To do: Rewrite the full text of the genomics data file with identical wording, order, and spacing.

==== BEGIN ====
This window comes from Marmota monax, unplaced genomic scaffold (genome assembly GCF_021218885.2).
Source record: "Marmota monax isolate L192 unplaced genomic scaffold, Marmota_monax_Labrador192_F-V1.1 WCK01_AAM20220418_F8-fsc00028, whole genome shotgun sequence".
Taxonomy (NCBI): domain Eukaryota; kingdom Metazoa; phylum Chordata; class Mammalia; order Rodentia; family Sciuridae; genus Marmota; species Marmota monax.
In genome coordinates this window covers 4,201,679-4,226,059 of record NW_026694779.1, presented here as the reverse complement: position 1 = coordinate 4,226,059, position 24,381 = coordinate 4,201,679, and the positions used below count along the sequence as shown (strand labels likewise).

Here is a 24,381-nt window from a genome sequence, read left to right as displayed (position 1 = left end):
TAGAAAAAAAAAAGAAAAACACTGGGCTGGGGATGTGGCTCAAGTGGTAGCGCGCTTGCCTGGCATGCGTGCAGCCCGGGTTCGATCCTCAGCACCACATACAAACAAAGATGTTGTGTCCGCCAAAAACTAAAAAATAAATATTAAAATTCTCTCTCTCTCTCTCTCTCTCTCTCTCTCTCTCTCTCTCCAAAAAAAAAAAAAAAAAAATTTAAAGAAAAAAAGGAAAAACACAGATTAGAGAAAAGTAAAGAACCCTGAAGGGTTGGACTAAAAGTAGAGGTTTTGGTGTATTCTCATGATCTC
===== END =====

This window comes from Marmota monax, unplaced genomic scaffold (genome assembly GCF_021218885.2).
Source record: "Marmota monax isolate L192 unplaced genomic scaffold, Marmota_monax_Labrador192_F-V1.1 WCK01_AAM20220418_F8-fsc00028, whole genome shotgun sequence".
Taxonomy (NCBI): domain Eukaryota; kingdom Metazoa; phylum Chordata; class Mammalia; order Rodentia; family Sciuridae; genus Marmota; species Marmota monax.
In genome coordinates this window covers 4,201,679-4,226,059 of record NW_026694779.1, presented here as the reverse complement: position 1 = coordinate 4,226,059, position 24,381 = coordinate 4,201,679, and the positions used below count along the sequence as shown (strand labels likewise).

Here is a 24,381-nt window from a genome sequence, read left to right as displayed (position 1 = left end):
TAGAAAAAAAAAAGAAAAACACTGGGCTGGGGATGTGGCTCAAGTGGTAGCGCGCTTGCCTGGCATGCGTGCAGCCCGGGTTCGATCCTCAGCACCACATACAAACAAAGATGTTGTGTCCGCCAAAAACTAAAAAATAAATATTAAAATTCTCTCTCTCTCTCTCTCTCTCTCTCTCTCTCTCTCTCTCCAAAAAAAAAAAAAAAAAAATTTAAAGAAAAAAAGGAAAAACACAGATTAGAGAAAAGTAAAGAACCCTGAAGGGTTGGACTAAAAGTAGAGGTTTTGGTGTATTCTCATGATCTC